Scientist, Ferrier Research Institute
After receiving her PhD in Organic Chemistry, Farah Lamiable-Oulaidi spent time as a postdoc working in glycochemistry at Bangor University (United Kingdom) and as an assistant professor in organometallic chemistry at Strasbourg University (France) before joining the Ferrier Research Institute in September 2015.
For her PhD Farah investigated the use of chaperone-mediated therapy to address lysosomal storage disorders—a group of rare, inherited metabolic disorders that result from absence or deficiency of key enzymes.
“My thesis was focused on the synthesis of iminosugars as novel inhibitors of lysosomal enzymes acting as pharmacological chaperones. Competitive inhibitors for some of these lysosomal enzymes can act as chaperones and rescue the mutant proteins. The use of chaperone-mediated therapy is an innovative and strategic approach to treating these disorders.”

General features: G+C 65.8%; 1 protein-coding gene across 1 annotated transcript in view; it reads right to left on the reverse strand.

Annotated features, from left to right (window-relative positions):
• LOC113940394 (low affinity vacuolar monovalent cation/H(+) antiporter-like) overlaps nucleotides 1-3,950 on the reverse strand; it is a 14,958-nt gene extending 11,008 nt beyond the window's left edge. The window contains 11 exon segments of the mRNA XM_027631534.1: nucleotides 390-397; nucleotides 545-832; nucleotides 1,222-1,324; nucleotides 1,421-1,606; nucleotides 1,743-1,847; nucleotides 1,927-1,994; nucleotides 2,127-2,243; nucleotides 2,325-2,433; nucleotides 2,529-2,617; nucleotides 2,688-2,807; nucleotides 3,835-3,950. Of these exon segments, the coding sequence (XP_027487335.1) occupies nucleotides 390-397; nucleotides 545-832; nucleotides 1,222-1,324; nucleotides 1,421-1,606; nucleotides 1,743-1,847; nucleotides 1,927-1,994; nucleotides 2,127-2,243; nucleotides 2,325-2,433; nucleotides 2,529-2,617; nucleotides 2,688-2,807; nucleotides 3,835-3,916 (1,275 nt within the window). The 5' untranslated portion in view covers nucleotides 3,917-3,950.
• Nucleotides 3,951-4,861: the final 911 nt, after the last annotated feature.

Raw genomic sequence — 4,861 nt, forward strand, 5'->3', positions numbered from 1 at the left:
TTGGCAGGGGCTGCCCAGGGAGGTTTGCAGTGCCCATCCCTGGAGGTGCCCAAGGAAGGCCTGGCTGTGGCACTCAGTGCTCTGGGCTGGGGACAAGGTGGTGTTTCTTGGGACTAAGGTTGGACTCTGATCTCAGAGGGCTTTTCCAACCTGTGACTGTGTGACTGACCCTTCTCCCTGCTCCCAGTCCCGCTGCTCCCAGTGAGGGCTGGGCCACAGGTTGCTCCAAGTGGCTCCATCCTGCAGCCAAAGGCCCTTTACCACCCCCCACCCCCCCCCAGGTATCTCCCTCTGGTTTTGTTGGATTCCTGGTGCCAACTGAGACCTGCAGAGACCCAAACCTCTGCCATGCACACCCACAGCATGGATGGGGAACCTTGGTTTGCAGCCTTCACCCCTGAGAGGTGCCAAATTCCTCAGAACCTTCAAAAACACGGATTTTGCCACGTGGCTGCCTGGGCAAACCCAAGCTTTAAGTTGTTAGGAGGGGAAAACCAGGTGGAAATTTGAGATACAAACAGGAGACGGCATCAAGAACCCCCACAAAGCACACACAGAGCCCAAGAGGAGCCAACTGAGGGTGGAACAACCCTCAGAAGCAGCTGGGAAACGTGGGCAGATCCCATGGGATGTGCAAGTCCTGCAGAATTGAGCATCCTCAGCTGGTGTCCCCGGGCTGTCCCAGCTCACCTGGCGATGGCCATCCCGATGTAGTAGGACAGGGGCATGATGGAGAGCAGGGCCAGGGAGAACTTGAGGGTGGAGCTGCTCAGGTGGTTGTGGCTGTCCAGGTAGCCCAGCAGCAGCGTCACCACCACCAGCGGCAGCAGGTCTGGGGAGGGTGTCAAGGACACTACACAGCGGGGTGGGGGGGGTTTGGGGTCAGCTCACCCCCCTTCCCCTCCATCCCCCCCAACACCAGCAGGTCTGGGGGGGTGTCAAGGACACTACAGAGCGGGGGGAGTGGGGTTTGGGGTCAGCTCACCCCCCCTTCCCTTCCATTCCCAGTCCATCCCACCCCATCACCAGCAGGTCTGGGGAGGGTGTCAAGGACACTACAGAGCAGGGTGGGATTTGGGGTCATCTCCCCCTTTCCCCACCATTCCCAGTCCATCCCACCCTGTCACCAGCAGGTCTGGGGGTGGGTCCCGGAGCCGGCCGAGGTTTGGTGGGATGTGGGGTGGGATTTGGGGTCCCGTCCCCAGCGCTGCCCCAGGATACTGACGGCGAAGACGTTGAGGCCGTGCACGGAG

This area of research has become one of ongoing interest for Farah that has drawn her from the other side of the world to take up a two-year postdoc at the Ferrier Research Institute working in Professor Peter Tyler’s glycochemistry lab.
“I have always been very interested in the biological aspects of this work, and for my thesis I collaborated with biochemists for the investigation of inhibitory activity of some of my compounds on lysosomal enzymes.
“I was drawn to the postdoc position at Ferrier because I was keen to work on a project in this area with therapeutic applications.”
Her current research is focused on enzyme inhibitors.